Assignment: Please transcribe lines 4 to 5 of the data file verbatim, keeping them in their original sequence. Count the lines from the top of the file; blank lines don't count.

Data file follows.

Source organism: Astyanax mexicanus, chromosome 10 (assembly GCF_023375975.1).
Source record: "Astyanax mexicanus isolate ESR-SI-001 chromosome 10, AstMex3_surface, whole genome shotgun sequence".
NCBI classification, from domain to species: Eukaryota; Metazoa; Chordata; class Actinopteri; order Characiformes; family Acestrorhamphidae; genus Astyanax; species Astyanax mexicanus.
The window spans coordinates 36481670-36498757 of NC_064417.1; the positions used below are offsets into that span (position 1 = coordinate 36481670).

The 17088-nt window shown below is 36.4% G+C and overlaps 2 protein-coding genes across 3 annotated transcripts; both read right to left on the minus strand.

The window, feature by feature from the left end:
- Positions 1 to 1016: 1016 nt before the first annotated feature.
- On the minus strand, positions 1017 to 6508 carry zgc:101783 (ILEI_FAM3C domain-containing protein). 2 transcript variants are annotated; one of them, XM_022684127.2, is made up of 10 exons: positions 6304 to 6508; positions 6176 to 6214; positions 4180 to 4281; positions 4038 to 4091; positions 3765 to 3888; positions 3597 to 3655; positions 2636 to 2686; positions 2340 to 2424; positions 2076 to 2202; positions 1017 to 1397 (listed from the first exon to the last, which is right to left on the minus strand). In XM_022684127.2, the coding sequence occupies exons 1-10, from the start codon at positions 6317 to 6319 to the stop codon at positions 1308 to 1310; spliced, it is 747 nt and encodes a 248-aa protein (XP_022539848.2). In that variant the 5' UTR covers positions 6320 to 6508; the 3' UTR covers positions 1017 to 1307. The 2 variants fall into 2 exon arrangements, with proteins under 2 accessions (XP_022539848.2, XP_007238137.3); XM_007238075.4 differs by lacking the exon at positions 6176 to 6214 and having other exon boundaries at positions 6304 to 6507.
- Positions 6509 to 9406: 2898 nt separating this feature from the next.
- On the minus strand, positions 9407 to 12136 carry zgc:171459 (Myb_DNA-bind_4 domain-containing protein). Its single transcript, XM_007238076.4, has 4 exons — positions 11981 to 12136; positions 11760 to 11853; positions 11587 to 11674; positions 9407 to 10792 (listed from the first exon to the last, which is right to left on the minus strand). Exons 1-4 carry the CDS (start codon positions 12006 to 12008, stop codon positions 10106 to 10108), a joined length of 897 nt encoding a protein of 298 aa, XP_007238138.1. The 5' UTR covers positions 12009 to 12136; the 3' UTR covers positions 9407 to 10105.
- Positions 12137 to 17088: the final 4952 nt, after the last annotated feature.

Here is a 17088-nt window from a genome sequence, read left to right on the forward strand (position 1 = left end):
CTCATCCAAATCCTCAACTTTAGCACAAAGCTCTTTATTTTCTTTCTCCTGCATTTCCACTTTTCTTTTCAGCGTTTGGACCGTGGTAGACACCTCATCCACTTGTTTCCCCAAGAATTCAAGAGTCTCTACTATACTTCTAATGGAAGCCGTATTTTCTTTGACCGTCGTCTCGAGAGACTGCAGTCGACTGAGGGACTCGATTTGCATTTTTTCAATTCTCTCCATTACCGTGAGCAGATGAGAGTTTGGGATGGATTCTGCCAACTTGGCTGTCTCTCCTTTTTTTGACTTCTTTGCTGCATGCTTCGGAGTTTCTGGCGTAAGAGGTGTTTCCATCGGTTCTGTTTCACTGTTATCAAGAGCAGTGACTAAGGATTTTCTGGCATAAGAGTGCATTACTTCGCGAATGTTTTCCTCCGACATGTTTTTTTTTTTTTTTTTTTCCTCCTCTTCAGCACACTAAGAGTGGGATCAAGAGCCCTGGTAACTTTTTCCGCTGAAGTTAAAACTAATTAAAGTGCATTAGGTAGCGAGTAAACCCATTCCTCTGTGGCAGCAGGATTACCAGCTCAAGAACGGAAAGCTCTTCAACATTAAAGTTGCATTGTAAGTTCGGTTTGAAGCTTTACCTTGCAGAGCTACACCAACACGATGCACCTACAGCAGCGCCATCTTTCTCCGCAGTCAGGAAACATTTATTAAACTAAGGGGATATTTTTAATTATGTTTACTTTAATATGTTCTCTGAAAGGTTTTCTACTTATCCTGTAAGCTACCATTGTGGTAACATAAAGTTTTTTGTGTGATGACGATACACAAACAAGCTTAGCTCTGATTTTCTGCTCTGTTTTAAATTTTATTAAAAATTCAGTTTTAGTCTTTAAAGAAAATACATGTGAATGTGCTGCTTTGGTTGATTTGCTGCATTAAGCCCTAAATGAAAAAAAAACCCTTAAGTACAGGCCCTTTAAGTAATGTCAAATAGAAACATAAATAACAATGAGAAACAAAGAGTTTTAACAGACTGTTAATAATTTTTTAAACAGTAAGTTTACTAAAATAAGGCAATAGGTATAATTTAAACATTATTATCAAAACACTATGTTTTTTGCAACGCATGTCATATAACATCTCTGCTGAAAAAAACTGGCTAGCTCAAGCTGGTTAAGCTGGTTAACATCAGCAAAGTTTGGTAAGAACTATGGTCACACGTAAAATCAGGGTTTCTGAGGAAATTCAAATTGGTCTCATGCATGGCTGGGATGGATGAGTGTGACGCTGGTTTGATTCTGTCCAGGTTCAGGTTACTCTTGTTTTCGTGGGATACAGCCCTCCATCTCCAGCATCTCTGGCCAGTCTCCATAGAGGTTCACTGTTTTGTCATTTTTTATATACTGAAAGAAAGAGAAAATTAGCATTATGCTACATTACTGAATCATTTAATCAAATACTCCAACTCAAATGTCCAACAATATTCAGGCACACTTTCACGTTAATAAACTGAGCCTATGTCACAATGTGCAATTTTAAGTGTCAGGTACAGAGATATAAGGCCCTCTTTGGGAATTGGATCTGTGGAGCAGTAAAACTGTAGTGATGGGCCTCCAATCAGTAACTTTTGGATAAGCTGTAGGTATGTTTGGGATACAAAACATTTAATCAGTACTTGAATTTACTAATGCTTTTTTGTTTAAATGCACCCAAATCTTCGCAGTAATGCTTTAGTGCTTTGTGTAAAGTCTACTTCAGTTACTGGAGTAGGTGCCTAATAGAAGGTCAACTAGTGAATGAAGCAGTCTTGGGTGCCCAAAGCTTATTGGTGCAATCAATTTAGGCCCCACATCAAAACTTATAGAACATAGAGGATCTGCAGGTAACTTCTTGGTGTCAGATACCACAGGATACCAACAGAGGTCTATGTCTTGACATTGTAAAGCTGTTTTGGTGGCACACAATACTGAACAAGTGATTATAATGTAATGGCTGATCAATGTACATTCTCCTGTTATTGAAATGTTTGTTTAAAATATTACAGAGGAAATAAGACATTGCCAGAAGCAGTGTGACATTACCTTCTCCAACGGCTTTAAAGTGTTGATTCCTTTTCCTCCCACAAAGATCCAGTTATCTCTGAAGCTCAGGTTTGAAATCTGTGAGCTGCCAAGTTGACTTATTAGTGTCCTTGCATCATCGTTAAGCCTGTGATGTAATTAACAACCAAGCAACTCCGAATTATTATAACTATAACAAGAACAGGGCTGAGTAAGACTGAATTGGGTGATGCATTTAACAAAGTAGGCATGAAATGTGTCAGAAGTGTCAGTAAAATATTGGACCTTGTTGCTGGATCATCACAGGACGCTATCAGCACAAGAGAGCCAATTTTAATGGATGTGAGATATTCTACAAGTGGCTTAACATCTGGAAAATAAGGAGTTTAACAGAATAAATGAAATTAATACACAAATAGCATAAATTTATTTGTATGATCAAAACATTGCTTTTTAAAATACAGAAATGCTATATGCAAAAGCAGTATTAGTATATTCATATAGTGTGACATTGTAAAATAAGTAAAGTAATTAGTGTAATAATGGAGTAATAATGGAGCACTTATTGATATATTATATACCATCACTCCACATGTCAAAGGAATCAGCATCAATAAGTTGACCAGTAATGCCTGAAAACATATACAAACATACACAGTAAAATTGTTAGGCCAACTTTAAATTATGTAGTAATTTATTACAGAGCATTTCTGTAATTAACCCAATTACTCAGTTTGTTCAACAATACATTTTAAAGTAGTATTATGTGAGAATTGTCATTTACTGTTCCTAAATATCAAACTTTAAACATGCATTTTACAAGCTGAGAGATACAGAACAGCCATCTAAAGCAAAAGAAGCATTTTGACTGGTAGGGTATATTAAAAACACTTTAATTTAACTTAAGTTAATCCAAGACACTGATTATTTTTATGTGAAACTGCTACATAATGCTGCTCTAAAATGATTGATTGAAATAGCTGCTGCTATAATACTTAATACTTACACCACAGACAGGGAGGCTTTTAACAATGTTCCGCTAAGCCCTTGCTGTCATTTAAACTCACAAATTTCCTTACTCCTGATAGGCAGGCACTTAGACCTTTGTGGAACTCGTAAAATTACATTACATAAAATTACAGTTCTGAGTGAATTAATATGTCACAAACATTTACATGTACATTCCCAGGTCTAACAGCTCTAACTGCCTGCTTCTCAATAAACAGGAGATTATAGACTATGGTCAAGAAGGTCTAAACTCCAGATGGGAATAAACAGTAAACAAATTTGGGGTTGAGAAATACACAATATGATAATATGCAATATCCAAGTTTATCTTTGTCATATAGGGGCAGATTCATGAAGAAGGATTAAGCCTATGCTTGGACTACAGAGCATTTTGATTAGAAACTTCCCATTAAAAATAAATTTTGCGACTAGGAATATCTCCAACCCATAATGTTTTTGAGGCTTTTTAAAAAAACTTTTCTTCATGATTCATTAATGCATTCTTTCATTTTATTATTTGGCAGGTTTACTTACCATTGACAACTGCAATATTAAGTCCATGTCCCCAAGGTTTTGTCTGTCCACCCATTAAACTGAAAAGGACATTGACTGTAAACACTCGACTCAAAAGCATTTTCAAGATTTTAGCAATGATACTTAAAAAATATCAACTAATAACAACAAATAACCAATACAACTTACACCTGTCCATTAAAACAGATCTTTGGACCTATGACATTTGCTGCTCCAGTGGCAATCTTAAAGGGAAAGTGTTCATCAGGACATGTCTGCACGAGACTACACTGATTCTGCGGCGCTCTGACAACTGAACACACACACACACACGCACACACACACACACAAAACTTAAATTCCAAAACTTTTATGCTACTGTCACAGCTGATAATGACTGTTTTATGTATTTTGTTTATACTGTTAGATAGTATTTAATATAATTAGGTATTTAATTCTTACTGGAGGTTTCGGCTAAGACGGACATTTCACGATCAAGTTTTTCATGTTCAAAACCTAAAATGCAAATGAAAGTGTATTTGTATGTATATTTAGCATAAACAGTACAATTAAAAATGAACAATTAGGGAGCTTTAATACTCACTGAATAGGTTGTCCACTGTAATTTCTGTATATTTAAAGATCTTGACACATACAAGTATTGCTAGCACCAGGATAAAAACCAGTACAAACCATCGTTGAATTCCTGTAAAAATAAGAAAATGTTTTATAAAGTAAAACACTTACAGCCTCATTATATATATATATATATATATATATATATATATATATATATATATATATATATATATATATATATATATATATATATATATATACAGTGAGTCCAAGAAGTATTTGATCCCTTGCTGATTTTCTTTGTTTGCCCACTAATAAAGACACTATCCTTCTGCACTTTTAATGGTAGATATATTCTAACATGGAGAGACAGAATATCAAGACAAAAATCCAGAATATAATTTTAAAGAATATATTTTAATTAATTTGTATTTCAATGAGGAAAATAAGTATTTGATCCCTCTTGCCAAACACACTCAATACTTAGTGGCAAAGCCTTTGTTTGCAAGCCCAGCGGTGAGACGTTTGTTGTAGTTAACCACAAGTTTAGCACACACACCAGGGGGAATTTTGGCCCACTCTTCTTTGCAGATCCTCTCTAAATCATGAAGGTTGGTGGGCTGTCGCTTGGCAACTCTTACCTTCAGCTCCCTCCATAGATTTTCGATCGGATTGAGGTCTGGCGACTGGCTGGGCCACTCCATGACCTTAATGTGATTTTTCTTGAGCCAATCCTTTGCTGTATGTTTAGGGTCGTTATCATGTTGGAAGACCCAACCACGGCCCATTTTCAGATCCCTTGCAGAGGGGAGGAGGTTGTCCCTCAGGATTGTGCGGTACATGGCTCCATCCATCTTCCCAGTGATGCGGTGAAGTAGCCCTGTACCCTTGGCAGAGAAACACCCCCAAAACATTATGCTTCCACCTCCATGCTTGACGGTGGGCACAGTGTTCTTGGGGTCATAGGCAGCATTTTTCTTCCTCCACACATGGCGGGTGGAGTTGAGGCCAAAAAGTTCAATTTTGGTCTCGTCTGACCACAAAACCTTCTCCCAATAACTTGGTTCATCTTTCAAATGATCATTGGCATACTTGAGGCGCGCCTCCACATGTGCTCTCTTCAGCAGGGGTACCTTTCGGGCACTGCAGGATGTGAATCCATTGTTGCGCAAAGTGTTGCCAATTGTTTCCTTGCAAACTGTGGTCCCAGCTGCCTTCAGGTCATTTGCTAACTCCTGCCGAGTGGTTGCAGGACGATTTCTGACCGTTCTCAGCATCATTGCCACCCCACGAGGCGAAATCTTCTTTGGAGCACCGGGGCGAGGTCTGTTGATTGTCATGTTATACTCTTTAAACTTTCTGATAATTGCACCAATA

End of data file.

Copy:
The window spans coordinates 36481670-36498757 of NC_064417.1; the positions used below are offsets into that span (position 1 = coordinate 36481670).

The 17088-nt window shown below is 36.4% G+C and overlaps 2 protein-coding genes across 3 annotated transcripts; both read right to left on the minus strand.